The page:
As Rep. Sean Patrick Maloney suspended in-person campaign efforts and told constituents to stay home to fight coronavirus, the New York Democrat disclosed spending tens of thousands of dollars to travel the state, prompting ethics concerns.
Maloney—who leads the Democratic Congressional Campaign Committee—halted his campaign’s in-person signature-collecting push in March 2020. Days later, he urged constituents to “stay home” and “stop spreading this virus.” Over the next nine months, however, he spent nearly $29,000 on “ground transportation” and “automobile expenses,” financial disclosures show. The disbursements included nearly $20,000 in lease and insurance payments, more than $3,600 in collision repairs, nearly $2,200 in gas, more than $2,100 in rental car fees, and nearly $500 for a satellite radio subscription.
Maloney’s expenses were unusual in his region. Rep. Antonio Delgado (D., N.Y.), for example, did not disclose any car-related expenses in 2020. Delgado’s 19th Congressional District is nearly six times the size of Maloney’s neighboring 18th district. Like Maloney, Delgado pivoted to virtual events during the pandemic. Under U.S. campaign finance law, candidates cannot use donor funds to pay for personal travel.
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Maloney did not return a request for comment.
Ethics experts called the expenditures suspect. Foundation for Accountability and Civic Trust executive director Kendra Arnold told the Washington Free Beacon that Maloney “has a duty to explain” the payments, which she said raised “red flags.”
“Without having any in-person campaigning, you wouldn’t expect there to be a lot of expenses,” Arnold said. “Candidates don’t have to link [disbursements] to a specific corresponding event, so of course anything could be made up. We generally look for spending that isn’t in the realm of a candidate in the same state or in a similar-sized district.”
Watchdog groups have criticized Republicans for similar spending patterns. Accountable.US called for an investigation into Rep. Lauren Boebert (R., Colo.) in February over campaign mileage expenses. Like Maloney, Boebert claimed campaign mileage on dates for which she did not list any public events. And while Boebert outspent Maloney on gas, she did not use campaign funds to pay for car leases, rentals, repairs, insurance, and satellite radio.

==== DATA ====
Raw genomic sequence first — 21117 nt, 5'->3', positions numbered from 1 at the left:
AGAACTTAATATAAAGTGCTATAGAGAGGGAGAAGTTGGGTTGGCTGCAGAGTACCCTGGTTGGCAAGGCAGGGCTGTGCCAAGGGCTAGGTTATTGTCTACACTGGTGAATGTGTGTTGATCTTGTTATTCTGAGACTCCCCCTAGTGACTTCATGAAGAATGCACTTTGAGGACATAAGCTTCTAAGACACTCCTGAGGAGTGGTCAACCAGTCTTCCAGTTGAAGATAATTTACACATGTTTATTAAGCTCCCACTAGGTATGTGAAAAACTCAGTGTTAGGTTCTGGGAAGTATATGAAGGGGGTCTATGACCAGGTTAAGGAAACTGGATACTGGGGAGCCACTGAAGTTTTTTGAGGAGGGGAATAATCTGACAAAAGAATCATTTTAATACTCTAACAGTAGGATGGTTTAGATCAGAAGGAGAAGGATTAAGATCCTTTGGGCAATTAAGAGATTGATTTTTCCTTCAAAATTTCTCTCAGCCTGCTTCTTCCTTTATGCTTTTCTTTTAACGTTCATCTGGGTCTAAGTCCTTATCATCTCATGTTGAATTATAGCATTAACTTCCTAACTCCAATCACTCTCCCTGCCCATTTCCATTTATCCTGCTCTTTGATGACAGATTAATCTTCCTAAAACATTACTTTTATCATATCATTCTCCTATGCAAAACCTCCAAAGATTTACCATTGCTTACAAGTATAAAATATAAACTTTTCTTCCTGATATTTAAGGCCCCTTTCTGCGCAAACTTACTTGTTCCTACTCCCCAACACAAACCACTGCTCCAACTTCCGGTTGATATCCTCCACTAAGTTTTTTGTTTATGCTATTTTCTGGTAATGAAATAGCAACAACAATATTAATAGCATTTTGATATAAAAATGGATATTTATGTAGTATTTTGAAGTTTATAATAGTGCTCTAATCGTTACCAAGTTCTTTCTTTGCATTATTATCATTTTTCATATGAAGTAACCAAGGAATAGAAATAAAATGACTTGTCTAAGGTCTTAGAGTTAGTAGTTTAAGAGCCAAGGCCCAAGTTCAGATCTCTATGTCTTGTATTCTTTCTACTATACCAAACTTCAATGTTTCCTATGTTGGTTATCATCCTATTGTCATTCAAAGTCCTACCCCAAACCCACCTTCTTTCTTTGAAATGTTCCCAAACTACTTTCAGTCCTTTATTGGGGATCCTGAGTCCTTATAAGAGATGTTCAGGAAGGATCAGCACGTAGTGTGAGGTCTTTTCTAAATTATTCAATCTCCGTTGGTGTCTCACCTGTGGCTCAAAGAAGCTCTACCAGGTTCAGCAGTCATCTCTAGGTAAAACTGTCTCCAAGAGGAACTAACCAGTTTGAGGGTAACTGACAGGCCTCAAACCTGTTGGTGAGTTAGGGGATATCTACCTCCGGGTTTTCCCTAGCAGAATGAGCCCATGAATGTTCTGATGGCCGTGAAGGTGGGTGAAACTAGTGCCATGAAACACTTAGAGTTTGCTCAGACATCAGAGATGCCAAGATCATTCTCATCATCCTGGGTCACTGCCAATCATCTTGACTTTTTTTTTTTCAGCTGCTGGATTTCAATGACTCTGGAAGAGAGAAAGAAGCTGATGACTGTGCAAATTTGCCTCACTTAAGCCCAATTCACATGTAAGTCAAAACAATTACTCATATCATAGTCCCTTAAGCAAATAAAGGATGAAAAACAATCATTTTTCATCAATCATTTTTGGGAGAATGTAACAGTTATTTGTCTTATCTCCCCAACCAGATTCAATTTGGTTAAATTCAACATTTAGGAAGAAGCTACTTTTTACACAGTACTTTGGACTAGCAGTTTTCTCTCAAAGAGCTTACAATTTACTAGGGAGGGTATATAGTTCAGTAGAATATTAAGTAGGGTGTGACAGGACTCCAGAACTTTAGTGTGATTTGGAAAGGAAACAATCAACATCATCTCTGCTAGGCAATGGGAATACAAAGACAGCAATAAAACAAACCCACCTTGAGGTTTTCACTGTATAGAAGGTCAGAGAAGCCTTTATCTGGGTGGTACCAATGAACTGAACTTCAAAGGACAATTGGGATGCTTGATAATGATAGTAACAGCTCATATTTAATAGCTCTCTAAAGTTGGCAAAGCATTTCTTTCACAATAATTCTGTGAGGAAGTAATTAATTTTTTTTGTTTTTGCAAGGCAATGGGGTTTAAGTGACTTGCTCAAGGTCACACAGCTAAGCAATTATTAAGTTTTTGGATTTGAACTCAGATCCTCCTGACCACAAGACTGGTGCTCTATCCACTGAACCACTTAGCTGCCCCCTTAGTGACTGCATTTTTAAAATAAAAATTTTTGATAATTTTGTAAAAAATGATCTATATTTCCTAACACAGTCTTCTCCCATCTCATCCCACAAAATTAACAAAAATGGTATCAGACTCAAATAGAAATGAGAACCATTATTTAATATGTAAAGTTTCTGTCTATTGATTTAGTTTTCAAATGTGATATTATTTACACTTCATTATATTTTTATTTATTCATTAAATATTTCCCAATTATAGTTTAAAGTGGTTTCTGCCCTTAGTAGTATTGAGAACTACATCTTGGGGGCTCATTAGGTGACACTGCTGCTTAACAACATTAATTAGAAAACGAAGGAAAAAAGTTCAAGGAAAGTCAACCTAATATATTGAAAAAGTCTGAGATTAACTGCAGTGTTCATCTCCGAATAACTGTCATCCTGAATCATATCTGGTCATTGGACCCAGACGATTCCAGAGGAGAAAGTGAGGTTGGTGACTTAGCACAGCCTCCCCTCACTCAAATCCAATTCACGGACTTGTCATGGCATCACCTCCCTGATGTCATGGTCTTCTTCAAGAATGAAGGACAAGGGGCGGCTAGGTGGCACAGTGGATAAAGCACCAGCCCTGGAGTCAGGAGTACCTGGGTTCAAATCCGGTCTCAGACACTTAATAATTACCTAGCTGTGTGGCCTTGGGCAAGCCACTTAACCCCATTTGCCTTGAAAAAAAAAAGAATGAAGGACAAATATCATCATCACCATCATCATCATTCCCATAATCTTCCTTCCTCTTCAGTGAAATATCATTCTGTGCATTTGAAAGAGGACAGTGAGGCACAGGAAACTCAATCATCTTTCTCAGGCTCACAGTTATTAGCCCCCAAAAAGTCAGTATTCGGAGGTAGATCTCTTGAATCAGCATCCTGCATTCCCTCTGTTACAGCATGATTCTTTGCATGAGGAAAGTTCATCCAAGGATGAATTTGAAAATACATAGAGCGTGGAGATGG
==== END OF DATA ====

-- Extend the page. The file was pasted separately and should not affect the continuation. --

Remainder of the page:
The sizable vehicle expenses are not new for Maloney, whose campaign has spent nearly $130,000 on car expenses since 2012, financial disclosures show. Many of the payments came in non-election years as Maloney attended constituent town halls in his official capacity, thus barring him from using donor funds to foot the bill.
Maloney has faced lawsuits and Federal Election Commission complaints for alleged ethics violations in the past.
After former New York attorney general Eric Schneiderman resigned due to allegations of violence against women, Maloney launched a bid to replace the disgraced Democrat while still running to retain his House seat. He went on to transfer $1.4 million in federal funds to his state campaign account, prompting a lawsuit from New York progressive Zephyr Teachout, as well as multiple ethics complaints.
Maloney has faced a tumultuous tenure as DCCC chair thus far. In April, the Democrat failed to report thousands of dollars in stock trades within the required 30 to 45 days. Days later, his campaign group helped progressive congresswoman Alexandria Ocasio-Cortez (D., N.Y.) funnel $5,000 donations to a number of vulnerable House Democrats, an unforced error that sparked Republican attacks. Multiple recipients quickly pledged to return the money.
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